Recall that then $F\to X\to Y$ is a fibration sequence, you have an induced long fibration sequence $$\cdots\to\Omega F\to\Omega X\to\Omega Y\to F\to X\to Y$$
meaning that each series of three consecutive spaces forms a fibration sequence, called "exact Puppe sequence".

For a fibration $f:E\to B$ with fiber $F$ you have $\pi_k(E,F,*)\cong\pi_k(B,*)$ so that if $i:A\to X$ is an inclusion with homotopy fiber $F$, there is an isomorphism
$$\pi_k(\Omega X,\Omega A)\cong\pi_k(F)$$
induced from the fibration sequence $\Omega A\to\Omega X\to F$. Of course you also have
$$\pi_k(\Omega X,\Omega A)=\pi_{k+1}(X,A)$$
because the adjunction $(\Sigma,\Omega)$ induces an adjunction on the homotopy category of pairs.

In short, for any pair $(X,A)$, there is an isomorphism $\pi_{k+1}(X,A)\cong \pi_k(F)$ where $F$ is the homotopy fiber of the inclusion.

Unraveling the different isomorphisms, one can make the latter explicit : take a representative $f\colon (D^{k+1},S^k,*)\to (X,A,*)$ of an element of $\pi_{k+1}(X,A,*)$, then the associated element of $\pi_k(F)$ is represented by the map $f^\prime\colon (S^k,*)\to (F,*)$
$$f^\prime(z)=(a(z),\gamma(z))$$
with $a(z)=f(z)$ and $\gamma(z)(t)=f(z,t)$ under the identification $D^{k+1}=CS^k$.

We should make sure that is is $\pi_1(A)$-equivariant, I will just accept it, Tyrone claimed it in his comment. The action of $\pi_1(A)$ on $\pi_k(F)$ is the action of the fundamental group of the total space on the homotopy groups of the fiber: there is a monodrony action $\Omega X\times F\to F$ which is not basepoint preserving, but precomposing with $A\to X$ gives a well defined pointed map
$$\Omega A\times F\to F$$
inducing an action on homotopy groups.

Now if the inclusion $A\subseteq X$ is nulhomotopic, i.e. if it is homotopic to the trivial map $*\colon A\to X$, then the homotopy fibers of the inclusion and of the trivial map are weakly equivalent (by naturality of the long exact sequence of homotopy groups of a fibration, and the five lemma). But the homotopy fiber of the trivial map is $$A\times \Omega X$$ Also, the long exact sequences are $\pi_1(A,*)$-equivariant as well as the morphism between them. For a trivial map $*\colon A\to X$, the additional piece of data we have is that the fiber sequence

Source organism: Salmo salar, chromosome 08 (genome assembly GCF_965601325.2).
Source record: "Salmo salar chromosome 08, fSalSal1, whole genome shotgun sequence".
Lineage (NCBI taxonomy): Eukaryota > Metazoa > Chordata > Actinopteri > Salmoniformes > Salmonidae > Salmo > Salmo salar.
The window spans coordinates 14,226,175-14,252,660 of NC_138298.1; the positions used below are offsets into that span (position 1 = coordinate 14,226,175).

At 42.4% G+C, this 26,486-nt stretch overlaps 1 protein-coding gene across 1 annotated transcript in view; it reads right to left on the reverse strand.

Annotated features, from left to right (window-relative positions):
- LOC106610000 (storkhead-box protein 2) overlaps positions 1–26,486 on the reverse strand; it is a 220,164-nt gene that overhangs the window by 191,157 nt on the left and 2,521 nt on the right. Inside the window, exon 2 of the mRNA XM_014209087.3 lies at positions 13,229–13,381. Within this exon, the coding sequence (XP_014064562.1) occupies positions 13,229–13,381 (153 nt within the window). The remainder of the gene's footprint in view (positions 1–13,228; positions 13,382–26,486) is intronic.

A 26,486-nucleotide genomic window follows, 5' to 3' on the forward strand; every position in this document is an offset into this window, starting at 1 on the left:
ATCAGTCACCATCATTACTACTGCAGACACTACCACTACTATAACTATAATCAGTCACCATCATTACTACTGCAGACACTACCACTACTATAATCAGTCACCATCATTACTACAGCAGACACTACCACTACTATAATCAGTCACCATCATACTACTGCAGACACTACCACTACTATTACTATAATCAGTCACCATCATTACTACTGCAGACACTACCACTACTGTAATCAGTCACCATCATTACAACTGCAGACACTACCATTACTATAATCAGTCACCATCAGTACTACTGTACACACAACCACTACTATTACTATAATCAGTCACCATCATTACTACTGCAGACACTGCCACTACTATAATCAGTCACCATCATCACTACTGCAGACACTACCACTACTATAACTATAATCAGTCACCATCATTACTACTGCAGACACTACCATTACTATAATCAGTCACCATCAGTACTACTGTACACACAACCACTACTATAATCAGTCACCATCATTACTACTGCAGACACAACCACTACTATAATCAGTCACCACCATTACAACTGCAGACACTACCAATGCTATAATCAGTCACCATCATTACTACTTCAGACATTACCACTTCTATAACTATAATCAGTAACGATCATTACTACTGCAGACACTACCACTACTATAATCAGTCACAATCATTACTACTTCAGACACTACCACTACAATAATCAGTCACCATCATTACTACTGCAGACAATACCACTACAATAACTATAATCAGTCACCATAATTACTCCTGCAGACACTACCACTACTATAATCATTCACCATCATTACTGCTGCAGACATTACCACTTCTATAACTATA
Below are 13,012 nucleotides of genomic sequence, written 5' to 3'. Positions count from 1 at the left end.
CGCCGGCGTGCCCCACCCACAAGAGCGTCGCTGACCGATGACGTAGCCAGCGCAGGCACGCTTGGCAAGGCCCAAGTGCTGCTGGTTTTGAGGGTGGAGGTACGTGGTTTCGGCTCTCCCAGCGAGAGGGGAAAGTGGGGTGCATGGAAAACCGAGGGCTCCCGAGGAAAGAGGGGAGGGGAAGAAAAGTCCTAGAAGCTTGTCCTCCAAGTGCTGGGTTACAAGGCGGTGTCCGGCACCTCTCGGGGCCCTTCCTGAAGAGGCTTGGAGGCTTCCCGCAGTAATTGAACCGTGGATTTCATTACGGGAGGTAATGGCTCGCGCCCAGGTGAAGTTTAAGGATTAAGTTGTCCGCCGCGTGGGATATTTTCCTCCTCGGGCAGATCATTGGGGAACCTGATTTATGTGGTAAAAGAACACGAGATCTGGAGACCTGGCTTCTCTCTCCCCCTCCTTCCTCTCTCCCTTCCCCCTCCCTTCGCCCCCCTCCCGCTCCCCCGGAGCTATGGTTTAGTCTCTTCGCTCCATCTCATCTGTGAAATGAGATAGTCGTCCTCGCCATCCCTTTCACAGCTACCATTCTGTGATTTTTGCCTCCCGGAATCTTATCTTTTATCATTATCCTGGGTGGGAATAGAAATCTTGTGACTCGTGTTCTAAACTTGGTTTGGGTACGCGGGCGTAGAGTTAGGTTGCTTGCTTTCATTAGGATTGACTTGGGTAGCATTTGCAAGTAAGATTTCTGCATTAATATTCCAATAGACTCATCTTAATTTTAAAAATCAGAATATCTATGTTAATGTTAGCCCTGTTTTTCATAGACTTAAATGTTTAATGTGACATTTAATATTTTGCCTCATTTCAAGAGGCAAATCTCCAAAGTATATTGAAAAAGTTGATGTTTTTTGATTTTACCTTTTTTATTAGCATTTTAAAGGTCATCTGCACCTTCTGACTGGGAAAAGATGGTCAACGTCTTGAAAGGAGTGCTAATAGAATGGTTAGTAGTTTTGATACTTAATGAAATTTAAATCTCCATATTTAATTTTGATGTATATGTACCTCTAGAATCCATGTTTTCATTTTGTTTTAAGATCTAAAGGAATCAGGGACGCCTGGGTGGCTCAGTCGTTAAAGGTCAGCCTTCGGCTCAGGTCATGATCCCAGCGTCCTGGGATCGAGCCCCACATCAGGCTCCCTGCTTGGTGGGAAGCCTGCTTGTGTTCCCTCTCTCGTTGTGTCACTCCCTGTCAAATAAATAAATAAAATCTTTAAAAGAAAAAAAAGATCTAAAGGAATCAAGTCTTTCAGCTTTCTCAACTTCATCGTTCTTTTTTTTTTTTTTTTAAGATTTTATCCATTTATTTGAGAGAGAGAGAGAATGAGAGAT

$$\Omega X\to F\to A$$
is such that $\Omega X\to F$ has a retract. So, the splitting is equivariant in this case, and hence is always equivariant.

**Little check:** we used that a commutative square of fibrations induces a map of long exact sequences, which is true in the strict setting. It is also true in the case of a diagram which only commutes up to homotopy: if $f\colon A\to X$ and $g\colon B\to C$ are fibrations and we have maps $k\colon A\to C$, $l\colon B\to D$ making the square commute up to homotopy, take a homotopy
$$H:A\times[0,1]\to D$$
and its dual
$$K:A\to D^{[0,1]}$$
You can form the following two strictly commutative squares:

$$
\newcommand{\ra}[1]{\kern-1.5ex\xrightarrow{\ \ #1\ \ }\phantom{}\kern-1.5ex}
\newcommand{\ras}[1]{\kern-1.5ex\xrightarrow{\ \ \smash{#1}\ \ }\phantom{}\kern-1.5ex}
\newcommand{\da}[1]{\bigg\downarrow\raise.5ex\rlap{\scriptstyle#1}}
%
\begin{array}{ccc}
A & \ra{f} & B \\
\da{a\mapsto (a,0)} & & \da{l}\\
A\times[0,1] & \ra{H} & D
\end{array}
$$

and

$$
\newcommand{\ra}[1]{\kern-1.5ex\xrightarrow{\ \ #1\ \ }\phantom{}\kern-1.5ex}
\newcommand{\ras}[1]{\kern-1.5ex\xrightarrow{\ \ \smash{#1}\ \ }\phantom{}\kern-1.5ex}
\newcommand{\da}[1]{\bigg\downarrow\raise.5ex\rlap{\scriptstyle#1}}
%
\begin{array}{ccc}
A & \ra{K} & D^{[0,1]} \\
\da{k} & & \da{\mathrm{ev}_1}\\
C & \ra{g} & D
\end{array}
$$

They induce long exact sequence in homotopy, and the lower long sequence of the first diagram is exactly the same as the upper long sequence of the second one (aka the long exact sequences of the maps $l\circ f\simeq k\circ g$), so they can be glued forming the exact sequence we were looking for.